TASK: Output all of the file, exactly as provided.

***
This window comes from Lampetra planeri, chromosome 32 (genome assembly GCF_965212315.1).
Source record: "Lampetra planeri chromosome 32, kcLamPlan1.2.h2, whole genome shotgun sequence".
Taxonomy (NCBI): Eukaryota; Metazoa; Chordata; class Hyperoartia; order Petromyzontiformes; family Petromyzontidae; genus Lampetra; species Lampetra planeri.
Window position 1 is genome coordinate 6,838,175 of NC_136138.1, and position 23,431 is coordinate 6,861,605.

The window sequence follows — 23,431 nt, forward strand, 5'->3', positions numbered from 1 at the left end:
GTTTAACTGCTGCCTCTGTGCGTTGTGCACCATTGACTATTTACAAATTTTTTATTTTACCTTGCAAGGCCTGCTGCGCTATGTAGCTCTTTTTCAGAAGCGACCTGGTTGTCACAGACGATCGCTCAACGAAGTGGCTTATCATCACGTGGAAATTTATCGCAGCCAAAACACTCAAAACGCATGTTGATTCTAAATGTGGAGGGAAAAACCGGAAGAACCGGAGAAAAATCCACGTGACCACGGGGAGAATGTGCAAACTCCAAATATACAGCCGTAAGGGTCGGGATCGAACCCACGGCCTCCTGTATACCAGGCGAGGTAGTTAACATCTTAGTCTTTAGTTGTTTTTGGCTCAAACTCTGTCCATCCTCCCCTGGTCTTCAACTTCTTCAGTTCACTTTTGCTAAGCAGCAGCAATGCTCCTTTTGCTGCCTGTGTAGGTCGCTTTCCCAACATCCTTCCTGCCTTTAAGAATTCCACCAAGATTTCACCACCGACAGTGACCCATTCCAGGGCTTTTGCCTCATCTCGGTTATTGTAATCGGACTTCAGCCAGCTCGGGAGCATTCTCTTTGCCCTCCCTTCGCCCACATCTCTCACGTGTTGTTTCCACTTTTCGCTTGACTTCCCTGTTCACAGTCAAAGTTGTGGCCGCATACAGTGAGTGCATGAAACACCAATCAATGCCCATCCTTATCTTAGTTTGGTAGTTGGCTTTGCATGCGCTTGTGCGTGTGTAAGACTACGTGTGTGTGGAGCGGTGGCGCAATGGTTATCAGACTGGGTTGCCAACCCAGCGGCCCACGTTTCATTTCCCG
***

This window comes from Lampetra planeri, chromosome 32 (genome assembly GCF_965212315.1).
Source record: "Lampetra planeri chromosome 32, kcLamPlan1.2.h2, whole genome shotgun sequence".
Taxonomy (NCBI): Eukaryota; Metazoa; Chordata; class Hyperoartia; order Petromyzontiformes; family Petromyzontidae; genus Lampetra; species Lampetra planeri.
Window position 1 is genome coordinate 6,838,175 of NC_136138.1, and position 23,431 is coordinate 6,861,605.

The window sequence follows — 23,431 nt, forward strand, 5'->3', positions numbered from 1 at the left end:
GTTTAACTGCTGCCTCTGTGCGTTGTGCACCATTGACTATTTACAAATTTTTTATTTTACCTTGCAAGGCCTGCTGCGCTATGTAGCTCTTTTTCAGAAGCGACCTGGTTGTCACAGACGATCGCTCAACGAAGTGGCTTATCATCACGTGGAAATTTATCGCAGCCAAAACACTCAAAACGCATGTTGATTCTAAATGTGGAGGGAAAAACCGGAAGAACCGGAGAAAAATCCACGTGACCACGGGGAGAATGTGCAAACTCCAAATATACAGCCGTAAGGGTCGGGATCGAACCCACGGCCTCCTGTATACCAGGCGAGGTAGTTAACATCTTAGTCTTTAGTTGTTTTTGGCTCAAACTCTGTCCATCCTCCCCTGGTCTTCAACTTCTTCAGTTCACTTTTGCTAAGCAGCAGCAATGCTCCTTTTGCTGCCTGTGTAGGTCGCTTTCCCAACATCCTTCCTGCCTTTAAGAATTCCACCAAGATTTCACCACCGACAGTGACCCATTCCAGGGCTTTTGCCTCATCTCGGTTATTGTAATCGGACTTCAGCCAGCTCGGGAGCATTCTCTTTGCCCTCCCTTCGCCCACATCTCTCACGTGTTGTTTCCACTTTTCGCTTGACTTCCCTGTTCACAGTCAAAGTTGTGGCCGCATACAGTGAGTGCATGAAACACCAATCAATGCCCATCCTTATCTTAGTTTGGTAGTTGGCTTTGCATGCGCTTGTGCGTGTGTAAGACTACGTGTGTGTGGAGCGGTGGCGCAATGGTTATCAGACTGGGTTGCCAACCCAGCGGCCCACGTTTCATTTCCCG